"These are terrible ideas," Rep. Fred Upton, a Michigan Republican, said. They could allow "governments to monitor and restrict content or impose economic costs upon international data flows," added Ambassador Philip Verveer, a deputy assistant secretary of state in the Obama administration.

Unless the U.S. and its allies can block these proposals, they "just might break the Internet by subjecting it to an international regulatory regime designed for old-fashioned telephone service," Rep. Greg Walden, an Oregon Republican said.

The U.S. could choose to refuse to sign and ratify the new treaty, of course. But that would create additional problems: U.S. network operators and their customers would still be expected to comply with new rules when dealing with foreign partners and governments, leading to a Balkanization of the Internet.

Q: Are the U.S. and its allies in Europe and Canada having any luck at the summit?
The U.S., Europe, and Canada advanced a proposal in Dubai to limit the ITU's rules to only telecommunications providers, not Internet companies like Google and Facebook.

"We want to make sure [the ITU treaty] stays focused squarely on the telecom sector," said U.S. Ambassador Terry Kramer, according to Reuters. "We thought we should deal with that up-front." Reuters reported this week that this effort stalled, but Kramer said a day later that the wire service report was inaccurate and progress was being made.

The ITU's own Web site describes the situation thus (keep reading for more on what Russia proposed):

A proposal from the Russian Federation to include in the [treaty] a new provision on the Internet (new Article 3A) was supported and endorsed by Algeria. China and the United Arab Emirates also agreed that the Internet should be included... Canada, France, Europe, Sweden, and the United States do not support the proposal, and do not want it discussed [in the committees]. The Chairman of the Conference deferred the discussion on the proposed new provision to the next plenary, with informal discussions in the meantime.

Q: What does the ITU say?
For their part, ITU officials have attempted to downplay criticism, saying that whatever is decided in Dubai is up to the member countries that are sending delegates to the summit. Hamadoun Touré, the ITU's secretary general, wrote in an opinion article in Wired last month:

Governments are looking for more effective frameworks to combat fraud and other crimes. Some commentators have suggested such frameworks could also legitimize censorship. However, Member States already have the right, as stated in Article 34 of the Constitution of ITU, to block any private telecommunications that appear "dangerous to the security of the State or contrary to its laws, to public order or to decency."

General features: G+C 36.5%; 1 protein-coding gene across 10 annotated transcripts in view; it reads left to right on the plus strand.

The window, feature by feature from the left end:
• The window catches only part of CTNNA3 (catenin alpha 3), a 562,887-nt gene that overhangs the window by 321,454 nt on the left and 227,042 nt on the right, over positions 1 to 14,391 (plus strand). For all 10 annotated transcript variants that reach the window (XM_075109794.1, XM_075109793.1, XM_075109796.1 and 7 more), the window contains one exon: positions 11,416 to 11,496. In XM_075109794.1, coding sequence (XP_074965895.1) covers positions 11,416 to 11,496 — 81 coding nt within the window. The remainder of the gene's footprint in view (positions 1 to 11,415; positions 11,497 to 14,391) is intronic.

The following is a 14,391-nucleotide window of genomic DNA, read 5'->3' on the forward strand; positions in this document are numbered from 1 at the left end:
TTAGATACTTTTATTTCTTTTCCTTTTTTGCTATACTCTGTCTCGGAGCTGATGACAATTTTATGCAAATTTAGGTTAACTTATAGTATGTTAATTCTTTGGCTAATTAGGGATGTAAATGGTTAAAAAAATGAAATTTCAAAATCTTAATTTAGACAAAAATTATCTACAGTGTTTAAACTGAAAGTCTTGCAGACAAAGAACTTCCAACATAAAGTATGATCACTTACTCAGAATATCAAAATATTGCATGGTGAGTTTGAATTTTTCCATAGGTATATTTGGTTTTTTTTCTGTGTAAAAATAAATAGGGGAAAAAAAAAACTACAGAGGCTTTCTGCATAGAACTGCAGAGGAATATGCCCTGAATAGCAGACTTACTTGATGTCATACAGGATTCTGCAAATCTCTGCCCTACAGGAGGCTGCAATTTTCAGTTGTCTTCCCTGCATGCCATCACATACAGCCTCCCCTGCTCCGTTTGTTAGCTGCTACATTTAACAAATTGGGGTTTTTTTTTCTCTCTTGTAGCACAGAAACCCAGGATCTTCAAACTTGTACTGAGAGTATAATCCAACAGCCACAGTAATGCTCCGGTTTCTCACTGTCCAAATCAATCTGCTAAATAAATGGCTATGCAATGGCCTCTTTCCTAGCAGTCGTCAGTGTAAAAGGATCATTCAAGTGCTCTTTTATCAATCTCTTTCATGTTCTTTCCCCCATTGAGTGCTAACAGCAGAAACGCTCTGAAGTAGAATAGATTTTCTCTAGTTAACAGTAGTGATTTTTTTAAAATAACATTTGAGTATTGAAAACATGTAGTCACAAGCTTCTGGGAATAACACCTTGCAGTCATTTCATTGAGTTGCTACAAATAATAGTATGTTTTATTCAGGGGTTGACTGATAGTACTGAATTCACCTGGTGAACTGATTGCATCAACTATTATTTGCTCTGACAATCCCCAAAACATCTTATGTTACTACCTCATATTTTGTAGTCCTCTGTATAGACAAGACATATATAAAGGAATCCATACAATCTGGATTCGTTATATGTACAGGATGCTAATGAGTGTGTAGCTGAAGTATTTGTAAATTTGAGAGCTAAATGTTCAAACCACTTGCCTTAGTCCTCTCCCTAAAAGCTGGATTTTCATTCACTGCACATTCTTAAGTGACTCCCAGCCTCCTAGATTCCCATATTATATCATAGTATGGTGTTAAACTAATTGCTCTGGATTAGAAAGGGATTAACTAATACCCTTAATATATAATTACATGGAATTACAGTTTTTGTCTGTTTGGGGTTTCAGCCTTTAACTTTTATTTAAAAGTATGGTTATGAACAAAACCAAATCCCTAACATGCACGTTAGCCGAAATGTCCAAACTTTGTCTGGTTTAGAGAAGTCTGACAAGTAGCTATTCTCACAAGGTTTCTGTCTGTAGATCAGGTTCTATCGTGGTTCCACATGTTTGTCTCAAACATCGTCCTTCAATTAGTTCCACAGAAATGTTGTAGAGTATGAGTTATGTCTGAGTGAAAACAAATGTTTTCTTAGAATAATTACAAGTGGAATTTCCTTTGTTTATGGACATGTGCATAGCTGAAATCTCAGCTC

An ITU spokesman, Paul Conneally, wrote a blog post that defended the organization against allegations of secrecy. "At ITU, transparency is achieved at the national level, through national consultations in national languages," Conneally wrote. "A process we believe more inclusive than simply posting an English language text online."

Another WCITLeaks-posted document (PDF) from a staff retreat in Geneva in September shows the ITU is highly sensitive to public criticism and the perception it's engaged in a power grab. The internal document says: "Negative media coverage in the U.S. continues, and is now starting to appear in developing countries, and the Secretariat continues its effort to counter this." The ITU has also set up a blog that has denounced "some of the deliberate misinformation that has been spread before the conference."

In addition, delegates to the summit agreed to a suggestion by Touré to, in the words of the ITU, "issue a press release that would send a strong signal about the need to protect the right to freedom of expression."

Q: Why choose to have this event in Dubai?
In part it's due to which nations are willing to host a summit. But the choice of the United Arab Emirates is an odd one: the nation has blocked Web sites arbitrarily, has fined journalists for exposing corruption in a state-run company, and has enacted a law allowing any Internet user to be imprisoned for "opposition to Islam," "insult to any religion recognized by the state" or "contravening family values and principles," according to Reporters Without Borders.

FreedomHouse scores the UAE's press freedom laws as "not free," citing "restrictive legal provisions and widespread censorship, especially online."

Q: What's going on with deep packet inspection?
At another Dubai summit that took place last month, the ITU adopted recommendations proposed by China that will help network providers target BitTorrent uploaders, detect trading of copyrighted MP3 files, and, critics say, accelerate Internet censorship in repressive nations.

The ITU adopted the confidential Y.2770 standard for deep packet inspection -- only members, not the public, currently have access to the document -- despite objections from Germany. It had warned the ITU must "not standardize any technical means that would increase the exercise of control over telecommunications content, could be used to empower any censorship of content, or could impede the free flow of information and ideas."

Because Y.2770 is confidential, many details remain opaque. But a document (PDF) posted by a Korean standards body describes how network operators will be able to identify "embedded digital watermarks in MP3 data," discover "copyright protected audio content," find "Jabber messages with Spanish text," or "identify uploading BitTorrent users." Jabber is also known as XMPP, an instant messaging protocol.